Tribalism is the default state of humanity: The tendency to defend our own tribe even when we think it’s wrong, and to attack other tribes even when they’re right. Societies that temper those tribal tendencies do much better. But there is much opportunity for political empire-building in tribalism, and if the benefits of stoking tribal fires exceed the costs, then expect political actors to pour gasoline on even the smallest spark.
This is precisely the intent of “diversity”. It is to enable “political empire building” and that’s exactly what has happened. So, as mentioned, the “exceptionalism” of America, until the insistence on “diversity”, was the ability to “temper those tribal tendencies” and to establish goals and aspirations that held common ground for all people, regardless of the culture from which they came . Liberty, freedom and the way of life they promised were what made “America” a great country. Large government, factional policy and pushing tribalism are a sure formula for its demise.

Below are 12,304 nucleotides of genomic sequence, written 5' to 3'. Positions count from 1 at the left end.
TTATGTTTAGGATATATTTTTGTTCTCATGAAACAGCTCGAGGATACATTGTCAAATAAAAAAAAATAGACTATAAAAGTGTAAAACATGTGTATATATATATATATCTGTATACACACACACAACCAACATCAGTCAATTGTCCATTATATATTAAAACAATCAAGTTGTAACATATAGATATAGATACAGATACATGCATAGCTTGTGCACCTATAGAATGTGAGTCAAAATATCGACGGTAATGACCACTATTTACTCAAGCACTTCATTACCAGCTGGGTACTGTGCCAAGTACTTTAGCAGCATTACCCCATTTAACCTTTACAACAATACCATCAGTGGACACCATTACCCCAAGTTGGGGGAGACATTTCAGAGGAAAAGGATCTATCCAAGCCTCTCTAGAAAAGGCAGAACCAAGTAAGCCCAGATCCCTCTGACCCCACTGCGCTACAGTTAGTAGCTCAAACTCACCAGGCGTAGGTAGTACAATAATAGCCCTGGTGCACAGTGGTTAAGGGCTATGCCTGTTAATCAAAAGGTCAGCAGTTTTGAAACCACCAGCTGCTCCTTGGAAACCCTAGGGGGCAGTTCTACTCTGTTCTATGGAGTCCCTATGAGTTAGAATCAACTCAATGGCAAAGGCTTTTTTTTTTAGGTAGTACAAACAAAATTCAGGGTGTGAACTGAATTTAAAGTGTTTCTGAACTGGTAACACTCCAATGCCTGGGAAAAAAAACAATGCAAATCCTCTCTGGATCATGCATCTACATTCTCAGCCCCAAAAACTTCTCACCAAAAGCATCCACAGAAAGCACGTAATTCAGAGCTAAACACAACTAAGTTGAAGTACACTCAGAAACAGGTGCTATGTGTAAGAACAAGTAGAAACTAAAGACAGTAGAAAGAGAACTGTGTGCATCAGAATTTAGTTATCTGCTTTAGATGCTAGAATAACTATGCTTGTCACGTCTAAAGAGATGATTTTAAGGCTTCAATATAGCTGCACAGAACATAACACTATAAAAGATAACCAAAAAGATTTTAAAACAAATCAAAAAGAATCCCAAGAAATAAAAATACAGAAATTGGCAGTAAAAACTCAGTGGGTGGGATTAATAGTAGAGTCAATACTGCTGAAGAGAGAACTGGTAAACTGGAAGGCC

Finally, speaking of politics and tribalism, the proverbial race baiting extortionist who pointedly ignores the violence in his home town of Chicago to talk about Dallas chose to weigh in on the shootings.
Human rights activist Jessie Jackson has pointed the finger at Donald Trump and his followers for helping to create a rising climate of fear in America which has contributed to the shocking deaths of five police officers in downtown Dallas.
Calling this guy a “human rights activist” is akin to calling Hillary Clinton an “honest politician”. Jackson is an opportunist of the first degree, and extortionist who has used race as a basis for boosting cash from corporations and is as dishonest as the day is long. That said, what he’s doing is called “projection” by most psychiatrists. There is no one who has helped “create a rising climate of fear” than have he and Al Sharpton, another race baiting extortionist (and tax evader). How one gets from Dallas to Trump when the killer said he wanted to kill cops and white people is only for Jesse Jackson know. I, on the other hand, blame the murders on the Jesse Jacksons of the world and their constant attempts to demonize the police.